Prime Minister Seaga calls us an “International perpetual motion friendship machine.” Mother Theresa, remembering the work of the Volunteers in India, calls them “Carriers of the Peace of Christ.”

How I would love to bring a film crew with me on my travels and bring back the scenes of appreciation, love and respect back to Americans via national television! It would be far more inspirational viewing than the “soaps''. I would like you to know that the television view of Americans most remembered abroad is “Dallas.” It has brought a view of Americans to millions of people overseas – hard-drinking, ill-motivated, uncaring stereotypes. Our Volunteer program overseas has worked. It has been a wise investment, bringing quite a different view, also to millions of people overseas – one by one. Hardworking Americans, dedicated, caring and sharing. But that's not all.

Did you know that developing countries have become the fastest growing customers of the U.S. now buying more than 40 percent of all our exports? In 1961, exports to developing countries equaled 
8 billion dollars – in 1982 – 100 billion dollars. Over two million American manufacturing jobs now depend on these exports!

One out of every three acres of American farmland produced food for export, much of it to the third world.

The United States is increasingly counting on third world countries for essential raw materials vital to our economy and security. Third World development means more trade and more jobs for 
more Americans. President Reagan has stated it wisely in his support of the Caribbean Basin Initiative – “In helping others develop we help ourselves grow.”

More trade means more jobs for Americans, by helping countries develop a viable economy, which in turn makes life more livable 
for its citizens. Then you are talking about a doubly wise investment – an economic investment and a peace investment. It has also brought back to America an incredible resource – 100,000 Returned PCVs who know a foreign language (this still in our country where our level of language training is at the level it was in 1915 … This 
in a world rapidly shrinking …) and who have a sensitivity and knowledge of the world beyond America, and are interested in serving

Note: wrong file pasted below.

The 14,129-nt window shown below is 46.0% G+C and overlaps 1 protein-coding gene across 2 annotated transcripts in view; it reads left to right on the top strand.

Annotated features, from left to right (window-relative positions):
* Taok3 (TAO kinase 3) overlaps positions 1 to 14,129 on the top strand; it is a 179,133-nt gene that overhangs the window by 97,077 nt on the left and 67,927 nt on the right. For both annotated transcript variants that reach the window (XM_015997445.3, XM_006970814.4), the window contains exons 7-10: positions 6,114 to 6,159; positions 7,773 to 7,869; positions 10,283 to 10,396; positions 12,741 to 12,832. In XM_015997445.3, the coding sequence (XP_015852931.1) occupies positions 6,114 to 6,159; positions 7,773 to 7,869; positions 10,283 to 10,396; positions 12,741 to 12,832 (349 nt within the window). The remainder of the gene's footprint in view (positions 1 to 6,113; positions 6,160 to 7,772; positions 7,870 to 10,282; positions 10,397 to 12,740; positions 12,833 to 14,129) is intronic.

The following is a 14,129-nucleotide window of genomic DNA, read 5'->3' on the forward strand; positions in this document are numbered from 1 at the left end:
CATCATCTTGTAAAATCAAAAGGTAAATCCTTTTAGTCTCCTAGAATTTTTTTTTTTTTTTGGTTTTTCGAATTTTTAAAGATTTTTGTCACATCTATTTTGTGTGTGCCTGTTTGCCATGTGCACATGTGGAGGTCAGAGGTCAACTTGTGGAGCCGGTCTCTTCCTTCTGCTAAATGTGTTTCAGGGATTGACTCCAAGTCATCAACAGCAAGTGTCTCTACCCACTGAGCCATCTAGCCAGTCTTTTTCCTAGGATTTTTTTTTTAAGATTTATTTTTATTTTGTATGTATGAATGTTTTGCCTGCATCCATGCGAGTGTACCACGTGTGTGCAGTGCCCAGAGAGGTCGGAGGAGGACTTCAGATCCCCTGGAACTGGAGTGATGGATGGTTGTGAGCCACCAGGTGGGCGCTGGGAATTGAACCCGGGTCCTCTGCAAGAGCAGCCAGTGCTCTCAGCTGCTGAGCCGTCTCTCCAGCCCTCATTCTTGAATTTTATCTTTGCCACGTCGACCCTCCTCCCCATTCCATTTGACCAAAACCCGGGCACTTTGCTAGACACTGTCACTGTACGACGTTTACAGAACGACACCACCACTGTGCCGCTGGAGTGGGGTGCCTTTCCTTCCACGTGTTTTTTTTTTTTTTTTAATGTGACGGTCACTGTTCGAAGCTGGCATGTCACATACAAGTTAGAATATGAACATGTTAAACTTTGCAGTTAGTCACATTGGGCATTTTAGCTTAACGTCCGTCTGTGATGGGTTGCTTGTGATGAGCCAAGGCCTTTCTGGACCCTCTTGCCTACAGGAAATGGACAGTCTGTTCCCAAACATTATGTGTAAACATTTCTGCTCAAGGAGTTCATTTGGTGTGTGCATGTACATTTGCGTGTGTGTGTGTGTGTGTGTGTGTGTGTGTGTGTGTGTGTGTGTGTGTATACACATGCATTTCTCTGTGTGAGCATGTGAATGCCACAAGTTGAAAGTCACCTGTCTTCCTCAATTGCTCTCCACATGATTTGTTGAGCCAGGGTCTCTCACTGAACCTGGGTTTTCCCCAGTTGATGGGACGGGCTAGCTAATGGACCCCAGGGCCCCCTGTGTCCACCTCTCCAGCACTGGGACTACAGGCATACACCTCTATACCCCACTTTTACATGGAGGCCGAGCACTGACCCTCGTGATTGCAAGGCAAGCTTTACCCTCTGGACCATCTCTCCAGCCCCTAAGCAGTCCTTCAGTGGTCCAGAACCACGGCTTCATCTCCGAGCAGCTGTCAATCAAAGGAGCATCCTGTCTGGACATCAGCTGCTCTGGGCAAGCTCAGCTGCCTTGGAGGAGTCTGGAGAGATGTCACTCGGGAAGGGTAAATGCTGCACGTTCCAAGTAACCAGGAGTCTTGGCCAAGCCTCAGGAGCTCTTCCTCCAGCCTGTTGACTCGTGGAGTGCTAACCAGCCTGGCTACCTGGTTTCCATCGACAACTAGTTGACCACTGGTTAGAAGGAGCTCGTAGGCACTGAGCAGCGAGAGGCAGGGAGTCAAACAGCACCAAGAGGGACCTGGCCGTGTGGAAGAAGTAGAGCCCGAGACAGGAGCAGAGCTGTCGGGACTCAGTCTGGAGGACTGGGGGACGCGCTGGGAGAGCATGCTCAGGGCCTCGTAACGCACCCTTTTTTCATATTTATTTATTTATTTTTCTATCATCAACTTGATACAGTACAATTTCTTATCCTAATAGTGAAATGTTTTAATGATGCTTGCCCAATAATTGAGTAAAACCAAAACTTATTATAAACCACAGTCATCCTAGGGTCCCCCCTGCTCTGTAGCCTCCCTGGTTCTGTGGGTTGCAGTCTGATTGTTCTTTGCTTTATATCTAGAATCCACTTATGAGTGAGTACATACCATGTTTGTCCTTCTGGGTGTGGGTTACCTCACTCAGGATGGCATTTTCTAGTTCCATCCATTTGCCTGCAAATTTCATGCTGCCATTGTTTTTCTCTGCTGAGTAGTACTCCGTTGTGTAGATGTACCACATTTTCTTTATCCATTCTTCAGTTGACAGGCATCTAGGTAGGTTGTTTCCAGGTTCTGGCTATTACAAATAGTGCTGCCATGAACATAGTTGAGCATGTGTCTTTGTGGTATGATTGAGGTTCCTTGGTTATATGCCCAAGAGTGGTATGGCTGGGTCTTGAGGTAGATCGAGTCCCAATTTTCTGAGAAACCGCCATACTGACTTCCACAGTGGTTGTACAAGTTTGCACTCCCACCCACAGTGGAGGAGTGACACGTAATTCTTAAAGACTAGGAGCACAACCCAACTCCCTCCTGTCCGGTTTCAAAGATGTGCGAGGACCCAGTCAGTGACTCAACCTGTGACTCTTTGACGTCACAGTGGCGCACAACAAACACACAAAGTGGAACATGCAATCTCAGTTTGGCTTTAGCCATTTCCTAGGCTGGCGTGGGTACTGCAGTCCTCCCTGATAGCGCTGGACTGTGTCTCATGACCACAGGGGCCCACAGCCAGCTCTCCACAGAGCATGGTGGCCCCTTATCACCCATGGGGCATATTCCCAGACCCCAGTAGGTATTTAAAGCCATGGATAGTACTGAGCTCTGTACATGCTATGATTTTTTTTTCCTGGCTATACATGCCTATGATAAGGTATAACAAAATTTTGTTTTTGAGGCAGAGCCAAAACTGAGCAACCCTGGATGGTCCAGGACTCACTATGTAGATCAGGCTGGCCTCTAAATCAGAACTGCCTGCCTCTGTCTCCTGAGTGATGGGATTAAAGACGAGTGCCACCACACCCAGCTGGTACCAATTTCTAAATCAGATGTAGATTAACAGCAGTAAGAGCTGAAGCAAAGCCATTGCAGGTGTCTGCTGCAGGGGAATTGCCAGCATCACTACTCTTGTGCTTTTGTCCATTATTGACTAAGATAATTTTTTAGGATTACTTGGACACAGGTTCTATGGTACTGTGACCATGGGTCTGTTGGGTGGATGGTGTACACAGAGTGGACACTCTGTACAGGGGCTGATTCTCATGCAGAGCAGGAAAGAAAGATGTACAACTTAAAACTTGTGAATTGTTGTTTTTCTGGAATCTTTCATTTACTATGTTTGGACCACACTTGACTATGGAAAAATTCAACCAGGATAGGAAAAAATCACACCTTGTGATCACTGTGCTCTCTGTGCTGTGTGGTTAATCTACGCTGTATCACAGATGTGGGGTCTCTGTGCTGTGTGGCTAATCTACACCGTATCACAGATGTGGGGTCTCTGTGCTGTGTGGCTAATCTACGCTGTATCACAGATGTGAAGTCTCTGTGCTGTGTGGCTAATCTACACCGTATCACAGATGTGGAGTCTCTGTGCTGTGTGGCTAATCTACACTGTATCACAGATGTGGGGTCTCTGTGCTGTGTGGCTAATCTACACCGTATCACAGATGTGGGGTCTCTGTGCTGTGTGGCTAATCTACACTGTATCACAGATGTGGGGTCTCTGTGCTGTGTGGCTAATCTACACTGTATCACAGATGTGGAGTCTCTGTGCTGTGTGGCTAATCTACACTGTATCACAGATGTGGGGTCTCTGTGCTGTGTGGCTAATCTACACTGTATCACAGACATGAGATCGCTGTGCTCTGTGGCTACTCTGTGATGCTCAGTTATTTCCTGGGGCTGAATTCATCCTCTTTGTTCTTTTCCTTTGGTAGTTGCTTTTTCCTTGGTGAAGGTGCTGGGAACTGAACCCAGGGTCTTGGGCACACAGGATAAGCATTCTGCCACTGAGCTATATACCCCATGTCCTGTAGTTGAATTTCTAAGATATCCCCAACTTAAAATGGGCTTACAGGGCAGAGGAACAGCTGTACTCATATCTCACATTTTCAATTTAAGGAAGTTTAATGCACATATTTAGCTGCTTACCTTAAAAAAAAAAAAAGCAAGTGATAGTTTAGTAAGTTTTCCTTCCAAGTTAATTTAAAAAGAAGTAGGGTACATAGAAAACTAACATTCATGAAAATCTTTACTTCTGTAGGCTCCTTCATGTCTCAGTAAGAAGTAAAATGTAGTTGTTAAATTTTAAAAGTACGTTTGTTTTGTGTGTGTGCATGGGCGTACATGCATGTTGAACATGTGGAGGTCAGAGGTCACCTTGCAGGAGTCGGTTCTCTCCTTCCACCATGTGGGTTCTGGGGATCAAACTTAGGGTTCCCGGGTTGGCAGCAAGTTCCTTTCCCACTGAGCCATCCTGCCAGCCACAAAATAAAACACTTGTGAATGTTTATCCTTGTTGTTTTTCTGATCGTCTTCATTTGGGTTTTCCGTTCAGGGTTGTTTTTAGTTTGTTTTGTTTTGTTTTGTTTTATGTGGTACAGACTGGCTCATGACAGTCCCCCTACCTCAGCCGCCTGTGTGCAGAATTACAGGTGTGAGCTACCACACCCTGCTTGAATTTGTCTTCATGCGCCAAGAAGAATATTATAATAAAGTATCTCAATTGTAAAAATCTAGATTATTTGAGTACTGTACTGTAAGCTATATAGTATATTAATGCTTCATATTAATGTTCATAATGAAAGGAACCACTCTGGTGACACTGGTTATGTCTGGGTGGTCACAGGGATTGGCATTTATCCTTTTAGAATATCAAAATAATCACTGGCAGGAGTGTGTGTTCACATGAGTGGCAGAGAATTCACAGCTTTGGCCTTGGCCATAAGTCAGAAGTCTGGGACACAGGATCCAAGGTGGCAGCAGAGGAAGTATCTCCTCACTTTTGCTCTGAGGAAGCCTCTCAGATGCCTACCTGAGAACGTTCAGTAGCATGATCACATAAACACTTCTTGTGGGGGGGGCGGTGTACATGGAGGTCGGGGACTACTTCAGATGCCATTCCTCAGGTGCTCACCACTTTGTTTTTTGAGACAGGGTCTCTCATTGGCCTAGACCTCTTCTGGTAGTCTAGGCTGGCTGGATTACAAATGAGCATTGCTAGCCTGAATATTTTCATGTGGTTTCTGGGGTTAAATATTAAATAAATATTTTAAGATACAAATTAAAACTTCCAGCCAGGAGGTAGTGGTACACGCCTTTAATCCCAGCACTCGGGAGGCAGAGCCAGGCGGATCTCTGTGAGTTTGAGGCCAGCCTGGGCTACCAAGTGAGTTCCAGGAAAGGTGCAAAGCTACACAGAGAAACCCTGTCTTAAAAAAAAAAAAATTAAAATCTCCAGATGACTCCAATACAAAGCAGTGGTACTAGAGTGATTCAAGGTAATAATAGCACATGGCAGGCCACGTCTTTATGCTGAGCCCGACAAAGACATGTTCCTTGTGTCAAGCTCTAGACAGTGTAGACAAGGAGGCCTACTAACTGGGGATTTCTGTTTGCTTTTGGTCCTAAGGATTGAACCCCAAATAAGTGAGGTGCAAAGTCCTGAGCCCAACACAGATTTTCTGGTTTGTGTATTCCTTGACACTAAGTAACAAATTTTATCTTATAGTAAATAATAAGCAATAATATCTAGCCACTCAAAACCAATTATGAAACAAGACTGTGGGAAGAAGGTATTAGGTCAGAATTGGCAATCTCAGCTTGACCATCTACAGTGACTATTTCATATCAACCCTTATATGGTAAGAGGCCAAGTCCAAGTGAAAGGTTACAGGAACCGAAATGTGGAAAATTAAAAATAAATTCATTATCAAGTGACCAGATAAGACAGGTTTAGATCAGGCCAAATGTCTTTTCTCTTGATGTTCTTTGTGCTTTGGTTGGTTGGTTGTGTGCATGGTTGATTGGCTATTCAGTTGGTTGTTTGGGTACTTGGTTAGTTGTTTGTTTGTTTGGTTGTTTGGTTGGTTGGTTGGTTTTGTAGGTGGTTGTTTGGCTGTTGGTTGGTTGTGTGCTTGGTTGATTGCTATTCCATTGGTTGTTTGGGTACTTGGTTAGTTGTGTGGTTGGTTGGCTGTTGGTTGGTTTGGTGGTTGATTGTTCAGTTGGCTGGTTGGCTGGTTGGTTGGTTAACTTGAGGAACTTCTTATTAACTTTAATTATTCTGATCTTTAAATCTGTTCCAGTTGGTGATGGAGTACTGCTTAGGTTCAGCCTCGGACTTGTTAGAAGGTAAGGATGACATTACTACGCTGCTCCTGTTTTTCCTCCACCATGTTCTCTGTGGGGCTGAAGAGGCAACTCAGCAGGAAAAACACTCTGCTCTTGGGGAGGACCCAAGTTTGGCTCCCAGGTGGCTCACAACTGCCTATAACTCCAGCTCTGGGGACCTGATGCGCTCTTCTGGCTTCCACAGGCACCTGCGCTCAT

in it.

Graduates of Marquette, for these years ahead – start planning now on where you want to be and where you want your country and the world to be by the year 2000. I hope you will follow the path that our Peace Corps Volunteers have followed – be involved – be involved in your family – in
 your community, in your job – give it your all. Even as the Peace Corps Act mandates sharing America's talents and skills, with that
 big world out there – Please share your talents and skills with the world around you. Some of you might take the step of joining our work in helping the developing world, but all of you should help in development work in your own homes, churches and communities. There are so many needs to be met!

President Reagan has stated it: “We must tap … the stream of volunteerism that flows through our country like a mighty river”. Let us weave together a multi-colored, multifaceted tapestry of decency into the fabric of American life. Let me end with this. The entire question of Peace … that beautiful five-letter word which we all say we treasure and crave for … is up for grabs in the 80's. A question must be answered above and beyond this special forum: is peace simply the absence of war, or is it really the absence of conditions that bring on war? The conditions of hunger, disease, poverty, illiteracy, despair …

  • When 50 percent of the children in a village die before they are five…
  • When a child dies of dysentery or measles for lack of medical attention…
  • When a woman, for lack of a well, has to walk five miles to a stream for water and then search several hours for wood to cook with…
  • When a farmer or villager has no source of income…
  • When a village's youth and men flee to the cities which have no jobs for them…
  • When rain forests are stripped and no new planting done…
  • When millions of refugees languish homeless…
  • When 600,000,000 people on our earth today are called “marginal people” – waking up each morning, on the edge of survival…

Then let's face it, America, the world is not at peace.

Graduates of the class of 1983 – President Reagan and the Peace Corps are working on answers to these needs, but he and your country must have you to make it work – your involvement, your commitment.

I throw down a challenge to you, the challenge of peace, and from my vantage point as Director of the Peace Corps I say to you give of yourselves, be committed to the world out there and our world here as you travel through life toward the year 2000.

Join up, be a lifetime Volunteer for Peace.

Graduates, I salute you. Thank you.